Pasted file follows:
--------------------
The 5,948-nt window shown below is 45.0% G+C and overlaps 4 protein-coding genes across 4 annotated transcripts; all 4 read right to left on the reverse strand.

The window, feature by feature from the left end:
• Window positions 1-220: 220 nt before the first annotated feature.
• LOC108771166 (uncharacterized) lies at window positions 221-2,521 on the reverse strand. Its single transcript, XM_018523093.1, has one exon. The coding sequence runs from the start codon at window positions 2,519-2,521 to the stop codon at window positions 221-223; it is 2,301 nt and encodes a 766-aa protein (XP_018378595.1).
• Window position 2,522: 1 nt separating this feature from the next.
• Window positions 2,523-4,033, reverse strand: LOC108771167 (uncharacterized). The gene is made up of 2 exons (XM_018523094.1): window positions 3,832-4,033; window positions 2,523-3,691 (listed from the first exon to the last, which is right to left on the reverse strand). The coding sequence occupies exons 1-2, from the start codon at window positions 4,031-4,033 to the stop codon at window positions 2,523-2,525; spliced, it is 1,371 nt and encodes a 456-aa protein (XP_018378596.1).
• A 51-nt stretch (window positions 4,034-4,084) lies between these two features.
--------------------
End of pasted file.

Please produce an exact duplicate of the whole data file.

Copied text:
The 5,948-nt window shown below is 45.0% G+C and overlaps 4 protein-coding genes across 4 annotated transcripts; all 4 read right to left on the reverse strand.

The window, feature by feature from the left end:
• Window positions 1-220: 220 nt before the first annotated feature.
• LOC108771166 (uncharacterized) lies at window positions 221-2,521 on the reverse strand. Its single transcript, XM_018523093.1, has one exon. The coding sequence runs from the start codon at window positions 2,519-2,521 to the stop codon at window positions 221-223; it is 2,301 nt and encodes a 766-aa protein (XP_018378595.1).
• Window position 2,522: 1 nt separating this feature from the next.
• Window positions 2,523-4,033, reverse strand: LOC108771167 (uncharacterized). The gene is made up of 2 exons (XM_018523094.1): window positions 3,832-4,033; window positions 2,523-3,691 (listed from the first exon to the last, which is right to left on the reverse strand). The coding sequence occupies exons 1-2, from the start codon at window positions 4,031-4,033 to the stop codon at window positions 2,523-2,525; spliced, it is 1,371 nt and encodes a 456-aa protein (XP_018378596.1).
• A 51-nt stretch (window positions 4,034-4,084) lies between these two features.